Effect of budesonide on fibroblast-mediated collagen gel contraction and degradation

Qiuhong Fang, Nancy A. Schulte, Huijung Kim, Tetsu Kobayashi, Xingqi Wang, Anna Miller-Larsson, Elisabet Wieslander, Myron L. Toews, Xiangde Liu, Stephen I. Rennard

Research output: Contribution to journalArticlepeer-review

6 Scopus citations


Background: The balance between production and degradation of extracellular matrix is crucial in maintaining normal tissue structure. This study was designed to investigate the effect of budesonide on fibroblast-mediated tissue repair and remodeling. Methods: Using human fetal lung fibroblasts in a three-dimensional collagen gel culture system, we investigated the effect of budesonide (1-1000 nM) on collagen gel contraction and degradation in the presence or absence of inflammatory cytokines (interleukin-1β and tumor necrosis factor α 5 ng/mL each) and, in order to activate latent proteases, serine protease trypsin 0.25 μg/mL. The effects of budesonide on metalloproteinase production and activation were also investigated. Results: Inflammatory cytokines significantly inhibited collagen gel contraction mediated by lung fibroblasts. Budesonide counteracted the effect of cytokines in a concentration-dependent manner (to 50%, P < 0.01). Budesonide 100 nM almost completely inhibited the release and mRNA expression of metalloproteinase-1, metalloproteinase-3, and metalloproteinase-9 induced by the cytokines (P < 0.05). Exposure to the cytokines plus trypsin increased collagen degradation and conversion of the metalloproteinases to lower molecular weight forms corresponding to their active forms. Budesonide blocked both enhanced collagen degradation (P < 0.01) and suppressed trypsin-mediated conversion of cytokine-induced metalloproteinase-9 and metalloproteinase-3 to lower molecular weight forms. Similar effects were observed with dexamethasone 1 μM, suggesting a class effect. Conclusion: These findings demonstrate that budesonide directly modulates contraction of collagen gels and can decrease collagen degradation under inflammatory conditions. The mechanism of this effect is through suppressing gene expression, release, and activation of metalloproteinases. By modulating the release and activity of metalloproteinases, inhaled budesonide may be able to modify airway tissue repair and remodeling.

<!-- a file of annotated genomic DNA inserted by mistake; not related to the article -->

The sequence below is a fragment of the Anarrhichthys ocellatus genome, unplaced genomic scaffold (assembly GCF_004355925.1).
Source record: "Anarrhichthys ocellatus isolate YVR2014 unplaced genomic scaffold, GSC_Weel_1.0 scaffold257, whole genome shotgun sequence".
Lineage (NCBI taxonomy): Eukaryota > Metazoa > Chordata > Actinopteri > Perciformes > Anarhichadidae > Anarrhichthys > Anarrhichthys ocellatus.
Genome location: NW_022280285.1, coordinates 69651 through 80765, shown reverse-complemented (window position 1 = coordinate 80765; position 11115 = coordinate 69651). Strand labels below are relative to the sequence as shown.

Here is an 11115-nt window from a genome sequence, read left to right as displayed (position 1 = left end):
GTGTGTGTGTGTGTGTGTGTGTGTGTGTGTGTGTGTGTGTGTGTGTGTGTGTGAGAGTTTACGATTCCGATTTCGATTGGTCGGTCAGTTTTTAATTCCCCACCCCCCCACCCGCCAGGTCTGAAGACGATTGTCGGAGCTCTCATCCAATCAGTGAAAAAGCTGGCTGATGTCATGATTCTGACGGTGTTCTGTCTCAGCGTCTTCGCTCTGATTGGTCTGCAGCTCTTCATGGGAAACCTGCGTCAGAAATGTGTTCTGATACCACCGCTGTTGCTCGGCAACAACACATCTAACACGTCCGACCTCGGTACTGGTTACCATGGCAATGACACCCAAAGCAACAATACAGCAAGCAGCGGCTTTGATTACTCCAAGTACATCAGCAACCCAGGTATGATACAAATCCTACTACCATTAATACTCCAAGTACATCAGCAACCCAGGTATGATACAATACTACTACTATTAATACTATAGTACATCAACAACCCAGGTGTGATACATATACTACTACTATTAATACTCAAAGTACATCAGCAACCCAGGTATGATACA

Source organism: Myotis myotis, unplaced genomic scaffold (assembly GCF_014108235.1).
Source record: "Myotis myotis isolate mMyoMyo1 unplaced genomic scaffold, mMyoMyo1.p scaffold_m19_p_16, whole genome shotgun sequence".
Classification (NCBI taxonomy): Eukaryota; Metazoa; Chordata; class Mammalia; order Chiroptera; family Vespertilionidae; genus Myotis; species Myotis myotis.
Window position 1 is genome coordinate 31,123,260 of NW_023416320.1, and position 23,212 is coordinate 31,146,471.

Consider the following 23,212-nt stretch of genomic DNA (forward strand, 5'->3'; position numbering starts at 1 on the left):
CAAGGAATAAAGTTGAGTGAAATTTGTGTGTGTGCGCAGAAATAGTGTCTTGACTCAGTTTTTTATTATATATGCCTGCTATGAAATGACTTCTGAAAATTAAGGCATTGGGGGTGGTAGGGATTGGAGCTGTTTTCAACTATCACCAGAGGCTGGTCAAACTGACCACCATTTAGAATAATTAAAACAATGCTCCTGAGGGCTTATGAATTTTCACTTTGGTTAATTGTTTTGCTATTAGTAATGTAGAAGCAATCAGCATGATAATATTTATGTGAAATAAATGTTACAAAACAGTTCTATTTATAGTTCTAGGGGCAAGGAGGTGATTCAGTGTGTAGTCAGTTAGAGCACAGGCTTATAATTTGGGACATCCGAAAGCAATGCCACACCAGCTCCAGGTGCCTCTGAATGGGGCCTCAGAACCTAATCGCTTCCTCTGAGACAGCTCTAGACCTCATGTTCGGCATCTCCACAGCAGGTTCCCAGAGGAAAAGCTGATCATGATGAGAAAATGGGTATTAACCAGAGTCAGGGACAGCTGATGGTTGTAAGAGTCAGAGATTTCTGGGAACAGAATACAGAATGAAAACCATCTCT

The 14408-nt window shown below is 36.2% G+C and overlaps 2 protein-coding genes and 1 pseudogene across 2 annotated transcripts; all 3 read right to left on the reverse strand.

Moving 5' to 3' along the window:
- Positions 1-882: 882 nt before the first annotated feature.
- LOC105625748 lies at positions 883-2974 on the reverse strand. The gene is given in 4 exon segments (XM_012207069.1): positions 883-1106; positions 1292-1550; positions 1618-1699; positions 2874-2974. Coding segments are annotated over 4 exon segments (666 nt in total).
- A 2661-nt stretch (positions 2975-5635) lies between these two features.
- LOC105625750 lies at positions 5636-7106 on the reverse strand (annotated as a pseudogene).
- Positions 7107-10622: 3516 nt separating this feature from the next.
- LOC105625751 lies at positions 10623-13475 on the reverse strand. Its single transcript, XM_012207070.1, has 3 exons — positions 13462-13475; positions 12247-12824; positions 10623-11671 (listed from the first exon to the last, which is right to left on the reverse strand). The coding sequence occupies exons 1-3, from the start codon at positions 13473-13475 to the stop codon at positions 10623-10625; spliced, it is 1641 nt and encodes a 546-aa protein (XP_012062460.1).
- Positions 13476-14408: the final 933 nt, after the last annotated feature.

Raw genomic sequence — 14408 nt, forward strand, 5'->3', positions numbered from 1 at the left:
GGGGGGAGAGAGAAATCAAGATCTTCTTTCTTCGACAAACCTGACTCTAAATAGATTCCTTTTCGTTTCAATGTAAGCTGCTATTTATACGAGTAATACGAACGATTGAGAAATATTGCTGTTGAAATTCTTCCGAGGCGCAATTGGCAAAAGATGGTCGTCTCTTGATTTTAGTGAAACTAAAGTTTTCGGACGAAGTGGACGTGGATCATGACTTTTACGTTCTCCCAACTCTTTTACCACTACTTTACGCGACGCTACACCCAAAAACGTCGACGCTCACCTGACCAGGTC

Original languageEnglish (US)
Pages (from-to)25-33
Number of pages9
JournalJournal of Inflammation Research
Issue number1
StatePublished - Feb 26 2013


  • Budesonide
  • Metalloproteinase
  • Tissue remodeling

ASJC Scopus subject areas

  • Immunology and Allergy
  • Immunology


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